Wakefield silences Braves for 10th win
Knuckler ties Rocket for most starts in Red Sox history
ATLANTA -- The Red Sox have boasted pitchers like Cy Young, Roger Clemens, Pedro Martinez and Curt Schilling throughout the years. However, nobody has started more games in the team's illustrious history than knuckleballer Tim Wakefield, who tied Clemens for the franchise record (382) in Saturday's 1-0 victory over the Atlanta Braves.
When it comes to Wakefield, the success and the lasting power go hand in hand.
Even at 42 years old, Wakefield continues to be a major factor in the Red Sox's starting rotation. In his latest strong performance, Wakefield stymied the Braves en route to six scoreless innings. He allowed three hits and walked one, throwing 88 pitches.
"It's pretty cool," said Wakefield. "Just to be mentioned with the names that I'm mentioned with is pretty cool. It's a testament to not only longevity and perseverance, but also the organization for keeping me around and giving me a chance to still pitch in a Red Sox uniform."
Wakefield (10-3) is tied with Blue Jays ace Roy Halladay and Twins right-hander Kevin Slowey for the American League lead in wins.
"He continues to pitch his rear end off," said Red Sox manager Terry Francona. "That was a tough day for everybody. I know it's hot. It's great baseball weather. But he just keeps going out there and doing what he's supposed to do. It's fun to watch. I'm proud of him."
Though Wakefield's 4.18 ERA isn't spectacular, he is, at the very least, a candidate to make the AL All-Star team for the first time. Wakefield's 10 quality starts are second in Boston's rotation to ace Josh Beckett (11).
"It feels really good to have 10 wins before the All-Star break," Wakefield said. "The most important thing is us winning games. [Javier] Vazquez was pitching well and you're facing a tough lineup over there. I was able to keep them at bay for six innings."
It was the continuation of a surge by the 46-28 Red Sox, who clinched their sixth straight series victory and fourth in a row on the road. Since May 31, Boston owns a record of 18-6 -- the best in the Majors.
The Red Sox were fortunate that Wakefield had such good stuff in this one, as they were hard-pressed to come up with much of anything against Vazquez, who held the Sox to six hits while striking out eight and allowing just the one run over 7 2/3 innings.
Mark Kotsay, making the start in left on a day when Jason Bay got a rare breather, snapped a scoreless tie in the sixth with a two-out opposite-field single to left that scored Kevin Youkilis from second.
"Kots played a professional game," said Francona. "I don't know why he does, but he seems to go under the radar sometimes. But not from us. We've got a guy that can play center field, right field, left field, and we can move him in to play first base for defense -- that's a valuable guy. And he gets the game-winning hit. The way Vazquez was throwing -- some of his stuff was filthy. Some of that offspeed stuff was unhittable."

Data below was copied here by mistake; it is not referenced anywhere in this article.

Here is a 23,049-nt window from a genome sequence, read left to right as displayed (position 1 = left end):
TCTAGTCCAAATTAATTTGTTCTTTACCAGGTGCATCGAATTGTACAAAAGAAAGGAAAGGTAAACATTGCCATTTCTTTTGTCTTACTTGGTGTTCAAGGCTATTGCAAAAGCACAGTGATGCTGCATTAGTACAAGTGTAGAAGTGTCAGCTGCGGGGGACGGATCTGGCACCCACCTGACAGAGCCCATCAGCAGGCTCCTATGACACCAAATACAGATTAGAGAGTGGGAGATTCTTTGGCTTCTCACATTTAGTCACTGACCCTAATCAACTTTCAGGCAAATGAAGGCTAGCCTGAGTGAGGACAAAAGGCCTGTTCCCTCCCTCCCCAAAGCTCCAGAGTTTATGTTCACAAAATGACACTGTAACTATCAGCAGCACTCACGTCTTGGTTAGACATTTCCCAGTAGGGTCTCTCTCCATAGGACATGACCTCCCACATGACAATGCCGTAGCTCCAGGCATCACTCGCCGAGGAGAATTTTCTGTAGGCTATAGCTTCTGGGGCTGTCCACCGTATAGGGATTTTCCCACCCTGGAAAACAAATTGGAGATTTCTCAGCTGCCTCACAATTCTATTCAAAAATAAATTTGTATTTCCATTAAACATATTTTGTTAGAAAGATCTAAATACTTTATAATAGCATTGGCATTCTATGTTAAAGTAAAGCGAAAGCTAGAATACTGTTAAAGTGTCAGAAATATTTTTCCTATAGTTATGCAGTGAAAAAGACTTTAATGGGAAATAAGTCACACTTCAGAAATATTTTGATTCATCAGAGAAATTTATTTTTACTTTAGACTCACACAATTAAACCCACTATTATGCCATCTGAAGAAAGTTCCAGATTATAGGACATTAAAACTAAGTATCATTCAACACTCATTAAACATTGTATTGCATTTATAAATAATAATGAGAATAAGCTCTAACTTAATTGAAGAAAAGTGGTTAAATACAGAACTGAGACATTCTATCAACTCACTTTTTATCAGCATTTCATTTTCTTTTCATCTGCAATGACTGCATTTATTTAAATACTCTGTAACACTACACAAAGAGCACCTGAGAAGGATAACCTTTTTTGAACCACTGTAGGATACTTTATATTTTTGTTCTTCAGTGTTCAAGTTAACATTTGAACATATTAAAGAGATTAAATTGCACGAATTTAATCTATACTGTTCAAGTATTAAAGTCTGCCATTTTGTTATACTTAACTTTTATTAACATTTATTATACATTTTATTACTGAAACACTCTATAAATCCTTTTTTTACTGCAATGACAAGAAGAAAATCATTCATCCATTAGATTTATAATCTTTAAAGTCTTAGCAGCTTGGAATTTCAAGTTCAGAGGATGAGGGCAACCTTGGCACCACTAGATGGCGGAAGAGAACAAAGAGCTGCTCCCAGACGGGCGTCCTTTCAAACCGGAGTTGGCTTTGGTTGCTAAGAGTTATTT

Youkilis started the rally with a two-out walk. Another key was a patient at-bat by David Ortiz. Behind in the count, 0-2, Ortiz resisted some borderline pitches from Vazquez to draw a walk. That set things up for Kotsay, who delivered.
"He kept me off balance my first two at-bats," said Kotsay. "The changeup seemed to be the best pitch that he was throwing against me. I think he had that in his mind that I was probably sitting changeup, and he threw a good fastball the pitch before and then a backdoor slider that I ended up driving into left field. Fortunately, I won the battle. He could have very easily won the battle, and it could have been a different outcome."
The bullpen took it home after Wakefield's exit, making Kotsay's hit stand up.
Manny Delcarmen and Justin Masterson set up Jonathan Papelbon for career save No. 131, leaving him just one behind Bob Stanley for the team record.
Papelbon had to go through the heart of Atlanta's order to earn save No. 18 in his 19th chance. After getting Chipper Jones (popup) and Brian McCann (flyout to deep right-center), Papelbon surrendered a double to Garret Anderson. But he got Casey Kotchman on a grounder to second to end it and put Wakefield in the win column again.
"It's pretty cool to win a 1-0 game," said Wakefield. "I've been on the opposite end of those quite a bit. Nice to be on the right side."
Wakefield even got a hit for his efforts, a solid single up the middle in the third. It was Wakefield's 13th career hit and his first since 2005.
But Wakefield's mound work has allowed him to create a legacy for one of baseball's most storied franchises.
"Obviously, the older you get in this game, the more you accomplish," said Kotsay. "Tim has done a great job for us this season. He's 10-3, and he's going to be 43 in a month or something, so you can't say enough about his preparation and his work ethic and the job he's done for us."
Meanwhile, the Braves, on the wrong end of Wakefield's 188th career victory, sounded like a lot of his victims over the years.
"It's always a little bit of a downer when you go out and get three hits off of a guy throwing 65 mph," said Jones. "It was dancing around pretty good. Not too many guys got good swings off of him."
Ian Browne is a reporter for MLB.com. This story was not subject to the approval of Major League Baseball or its clubs.